Andrew Youssef: An Appreciation of a Life Well Lived
Andrew Youssef died at his home on Saturday, November 30, 2013 at approximately 8: 30 a.m. It was news that I'd been sadly anticipating for days now, though I was not ready for it when I answered a call from Youssef's older brother, Patrick. I'd just gotten home sweaty and tired from a morning run. A couple days had gone by since I'd heard from the beloved Weekly writer and photographer and I was antsy to get an update about his condition. No more than a minute after texting Pat to check in was I hearing the words I'd dreaded for so long: "Andrew's gone."
Courtesy Andrew Youssef Youssef with Trent Reznor
I plopped down on the edge of my bed, using whatever energy I had to hang on the line and absorb the news. For a minute, all I could do was wipe away a muck of sweat and tears. My ears tuned in to all the important phrases --"he went peacefully," "with friends and family," "no pain." It had been over two months since doctors gave Youssef the morbid prognosis that he had only weeks to months to live. I'd written a cover story memorializing him, and in the weeks that followed, Trent Reznor made sure every Nine Inch Nails fan in the world knew who he was. It still didn't quite prepare me to accept that the man with who made such an impact on my life and the lives of so many others in such a short period of time was now gone from this world.
Still, as I stared up at the clouds outside my bedroom window, a calmness washed over me. Maybe it was the dusty remnants of my Catholic upbringing or some residual food coma left over from Turkey Day, but I truly believe that Youssef's family, friends and supporters have reason to be thankful, even in this difficult time. Not just because he's gone to some better place. Not because he'd become a news item for Rolling Stone, CBS News, People Magazine, NME and nearly all of Village Media Group papers across the country within the space of two months before he died. It was because of a story his father Atef, an Egyptian immigrant, told me one day during an interview with his family for the cover story.
When he was just a baby, Youssef was raised in Toronto, Canada prior to the family's big move to Southern California. According to Atef, Youssef almost drowned in his neighbor's swimming pool when he was barely old enough to walk. He'd jumped in while no one was looking one day when his family brought him and his brother over to visit. All the sudden there he was, kicking, screaming and sinking. Within minutes, he could've died.
The oldest son of the neighbor's family saw Youssef drowning and pulled him out of the pool with one arm and saved his life. At age 38, Youssef wasn't old enough to remember the actual event as his father retold it during the interview.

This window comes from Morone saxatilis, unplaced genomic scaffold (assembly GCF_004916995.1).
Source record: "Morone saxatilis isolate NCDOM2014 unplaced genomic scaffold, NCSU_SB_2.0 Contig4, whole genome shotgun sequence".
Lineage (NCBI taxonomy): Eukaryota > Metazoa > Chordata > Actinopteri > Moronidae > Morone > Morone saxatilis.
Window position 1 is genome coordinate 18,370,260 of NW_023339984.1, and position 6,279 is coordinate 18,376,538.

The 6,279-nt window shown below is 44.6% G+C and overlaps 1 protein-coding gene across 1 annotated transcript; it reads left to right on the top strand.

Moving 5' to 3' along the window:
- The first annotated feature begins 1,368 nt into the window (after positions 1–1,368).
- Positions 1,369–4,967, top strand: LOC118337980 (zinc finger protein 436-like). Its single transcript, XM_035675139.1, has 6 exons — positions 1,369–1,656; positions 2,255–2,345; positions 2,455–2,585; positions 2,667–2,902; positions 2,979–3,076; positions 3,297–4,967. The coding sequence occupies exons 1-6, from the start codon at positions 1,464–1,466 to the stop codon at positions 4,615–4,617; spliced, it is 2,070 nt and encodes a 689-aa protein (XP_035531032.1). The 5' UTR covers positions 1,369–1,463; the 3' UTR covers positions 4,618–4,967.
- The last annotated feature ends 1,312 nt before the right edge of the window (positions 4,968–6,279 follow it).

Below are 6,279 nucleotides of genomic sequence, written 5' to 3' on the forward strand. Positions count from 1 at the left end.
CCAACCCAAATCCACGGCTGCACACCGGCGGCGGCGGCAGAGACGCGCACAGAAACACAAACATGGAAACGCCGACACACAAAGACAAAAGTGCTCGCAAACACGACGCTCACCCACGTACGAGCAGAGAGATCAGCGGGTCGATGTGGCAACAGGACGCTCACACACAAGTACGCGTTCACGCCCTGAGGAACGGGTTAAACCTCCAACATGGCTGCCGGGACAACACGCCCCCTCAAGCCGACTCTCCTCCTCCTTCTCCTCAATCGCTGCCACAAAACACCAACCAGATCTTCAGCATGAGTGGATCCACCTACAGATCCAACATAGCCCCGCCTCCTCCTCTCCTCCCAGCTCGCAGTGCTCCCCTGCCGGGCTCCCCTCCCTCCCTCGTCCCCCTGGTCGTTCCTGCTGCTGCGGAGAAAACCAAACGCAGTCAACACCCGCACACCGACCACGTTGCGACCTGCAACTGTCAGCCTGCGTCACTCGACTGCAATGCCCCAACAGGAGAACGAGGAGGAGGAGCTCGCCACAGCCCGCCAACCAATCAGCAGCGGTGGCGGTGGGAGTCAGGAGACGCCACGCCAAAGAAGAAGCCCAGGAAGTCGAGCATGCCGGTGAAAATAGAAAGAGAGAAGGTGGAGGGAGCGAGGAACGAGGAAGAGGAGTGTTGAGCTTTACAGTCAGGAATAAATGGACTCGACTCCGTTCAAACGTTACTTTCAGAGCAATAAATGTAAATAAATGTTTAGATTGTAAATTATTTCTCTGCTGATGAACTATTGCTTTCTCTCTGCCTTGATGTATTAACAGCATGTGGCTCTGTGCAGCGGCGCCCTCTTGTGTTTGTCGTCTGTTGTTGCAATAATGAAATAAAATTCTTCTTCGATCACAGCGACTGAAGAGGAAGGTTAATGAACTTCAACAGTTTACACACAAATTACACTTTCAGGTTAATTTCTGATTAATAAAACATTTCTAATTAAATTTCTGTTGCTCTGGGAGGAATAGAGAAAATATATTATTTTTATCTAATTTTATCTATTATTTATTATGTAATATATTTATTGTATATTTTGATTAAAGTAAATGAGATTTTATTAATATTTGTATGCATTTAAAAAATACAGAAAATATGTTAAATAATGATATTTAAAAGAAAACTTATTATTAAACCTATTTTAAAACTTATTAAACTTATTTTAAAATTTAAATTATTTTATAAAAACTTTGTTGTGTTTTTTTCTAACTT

Decades later, who could've guessed that Youssef would spend the rest of his life jumping into pools of photographers, daring to swim through a sea of bodies and lenses to get the best shots possible night after night. He showed a dedication to his work that made him stand out, not only because his number of years in the field, but because of how he carried his veteran status--with strength, pride and humility.
When I think about Youssef, I remember someone who was always prepared. From the soles of his tennis shoes, to the bottom of his camera bag, to the top of his head (covered by his signature white bucket hat), the man never went into a photo pit half-assed. And that's exactly how he lived his life. And at the point where he was told he didn't have much longer to live, that spirit only intensified. In the two and a half years since he was diagnosed with Stage 4 colon cancer, Youssef shot over 330 concerts between the Weekly, Stereogum and his own blog, Amateur Chemist. That number is pretty inspiring when you average out the fact that he was basically shooting a show every other day while living with his disease. He had every excuse to stay in bed and shut out the world. Instead, he produced a volume of work that shocked many of his perfectly healthy colleagues.
In late February of 2013, it was time for Youssef to jump into yet another pool--this time, it was an even scarier one. He decided to take a bold risk by asking to pen a column once a week that would chronicle his fight with cancer. Not only would he be announcing his condition to the world, he'd be reliving it all, often times in heart-breaking detail, week after week. Some of what he revealed about his struggle was personal, by some standards, even embarrassing. It was a real diary of a patient doing everything he could to stay alive. We decided to call it Last Shot.